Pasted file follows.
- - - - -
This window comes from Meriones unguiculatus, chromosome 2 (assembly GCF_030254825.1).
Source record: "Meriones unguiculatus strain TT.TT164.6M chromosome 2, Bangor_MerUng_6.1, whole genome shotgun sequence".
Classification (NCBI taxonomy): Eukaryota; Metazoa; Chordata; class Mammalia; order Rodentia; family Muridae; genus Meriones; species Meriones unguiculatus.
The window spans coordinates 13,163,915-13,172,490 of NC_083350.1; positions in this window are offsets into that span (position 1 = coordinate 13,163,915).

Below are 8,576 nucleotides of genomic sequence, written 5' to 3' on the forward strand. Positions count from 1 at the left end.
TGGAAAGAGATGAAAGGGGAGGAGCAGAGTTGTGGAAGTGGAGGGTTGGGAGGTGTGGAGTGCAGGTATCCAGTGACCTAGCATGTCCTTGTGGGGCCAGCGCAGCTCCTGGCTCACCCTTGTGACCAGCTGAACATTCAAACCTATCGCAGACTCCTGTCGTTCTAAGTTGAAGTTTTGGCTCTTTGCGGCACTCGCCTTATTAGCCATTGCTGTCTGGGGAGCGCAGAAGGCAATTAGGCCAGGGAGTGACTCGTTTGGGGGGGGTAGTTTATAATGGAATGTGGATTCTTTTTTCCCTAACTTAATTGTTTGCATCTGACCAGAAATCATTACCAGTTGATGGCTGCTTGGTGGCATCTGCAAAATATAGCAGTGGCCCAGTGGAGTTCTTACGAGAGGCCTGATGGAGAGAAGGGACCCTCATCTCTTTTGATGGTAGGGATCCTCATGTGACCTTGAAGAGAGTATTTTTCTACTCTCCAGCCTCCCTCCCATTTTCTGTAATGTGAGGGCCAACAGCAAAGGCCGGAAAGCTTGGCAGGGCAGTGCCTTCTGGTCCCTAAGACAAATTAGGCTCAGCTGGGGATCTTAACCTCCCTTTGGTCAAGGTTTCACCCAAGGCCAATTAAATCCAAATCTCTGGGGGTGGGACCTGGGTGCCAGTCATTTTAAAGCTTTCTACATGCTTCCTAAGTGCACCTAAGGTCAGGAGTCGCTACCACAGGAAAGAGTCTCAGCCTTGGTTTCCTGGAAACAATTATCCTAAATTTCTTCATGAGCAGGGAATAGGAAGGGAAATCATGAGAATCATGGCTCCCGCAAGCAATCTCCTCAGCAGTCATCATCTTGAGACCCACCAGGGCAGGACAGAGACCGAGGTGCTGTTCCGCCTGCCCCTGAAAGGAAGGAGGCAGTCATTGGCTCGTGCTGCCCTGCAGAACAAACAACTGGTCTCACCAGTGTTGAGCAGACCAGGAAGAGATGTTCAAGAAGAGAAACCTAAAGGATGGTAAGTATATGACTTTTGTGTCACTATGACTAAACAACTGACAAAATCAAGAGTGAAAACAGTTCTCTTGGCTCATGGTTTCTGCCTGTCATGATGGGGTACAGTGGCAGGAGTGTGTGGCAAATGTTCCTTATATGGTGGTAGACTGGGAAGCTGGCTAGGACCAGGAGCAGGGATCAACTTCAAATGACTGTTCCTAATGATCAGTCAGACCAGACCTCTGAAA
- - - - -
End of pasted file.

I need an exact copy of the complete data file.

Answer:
This window comes from Meriones unguiculatus, chromosome 2 (assembly GCF_030254825.1).
Source record: "Meriones unguiculatus strain TT.TT164.6M chromosome 2, Bangor_MerUng_6.1, whole genome shotgun sequence".
Classification (NCBI taxonomy): Eukaryota; Metazoa; Chordata; class Mammalia; order Rodentia; family Muridae; genus Meriones; species Meriones unguiculatus.
The window spans coordinates 13,163,915-13,172,490 of NC_083350.1; positions in this window are offsets into that span (position 1 = coordinate 13,163,915).

Below are 8,576 nucleotides of genomic sequence, written 5' to 3' on the forward strand. Positions count from 1 at the left end.
TGGAAAGAGATGAAAGGGGAGGAGCAGAGTTGTGGAAGTGGAGGGTTGGGAGGTGTGGAGTGCAGGTATCCAGTGACCTAGCATGTCCTTGTGGGGCCAGCGCAGCTCCTGGCTCACCCTTGTGACCAGCTGAACATTCAAACCTATCGCAGACTCCTGTCGTTCTAAGTTGAAGTTTTGGCTCTTTGCGGCACTCGCCTTATTAGCCATTGCTGTCTGGGGAGCGCAGAAGGCAATTAGGCCAGGGAGTGACTCGTTTGGGGGGGGTAGTTTATAATGGAATGTGGATTCTTTTTTCCCTAACTTAATTGTTTGCATCTGACCAGAAATCATTACCAGTTGATGGCTGCTTGGTGGCATCTGCAAAATATAGCAGTGGCCCAGTGGAGTTCTTACGAGAGGCCTGATGGAGAGAAGGGACCCTCATCTCTTTTGATGGTAGGGATCCTCATGTGACCTTGAAGAGAGTATTTTTCTACTCTCCAGCCTCCCTCCCATTTTCTGTAATGTGAGGGCCAACAGCAAAGGCCGGAAAGCTTGGCAGGGCAGTGCCTTCTGGTCCCTAAGACAAATTAGGCTCAGCTGGGGATCTTAACCTCCCTTTGGTCAAGGTTTCACCCAAGGCCAATTAAATCCAAATCTCTGGGGGTGGGACCTGGGTGCCAGTCATTTTAAAGCTTTCTACATGCTTCCTAAGTGCACCTAAGGTCAGGAGTCGCTACCACAGGAAAGAGTCTCAGCCTTGGTTTCCTGGAAACAATTATCCTAAATTTCTTCATGAGCAGGGAATAGGAAGGGAAATCATGAGAATCATGGCTCCCGCAAGCAATCTCCTCAGCAGTCATCATCTTGAGACCCACCAGGGCAGGACAGAGACCGAGGTGCTGTTCCGCCTGCCCCTGAAAGGAAGGAGGCAGTCATTGGCTCGTGCTGCCCTGCAGAACAAACAACTGGTCTCACCAGTGTTGAGCAGACCAGGAAGAGATGTTCAAGAAGAGAAACCTAAAGGATGGTAAGTATATGACTTTTGTGTCACTATGACTAAACAACTGACAAAATCAAGAGTGAAAACAGTTCTCTTGGCTCATGGTTTCTGCCTGTCATGATGGGGTACAGTGGCAGGAGTGTGTGGCAAATGTTCCTTATATGGTGGTAGACTGGGAAGCTGGCTAGGACCAGGAGCAGGGATCAACTTCAAATGACTGTTCCTAATGATCAGTCAGACCAGACCTCTGAAA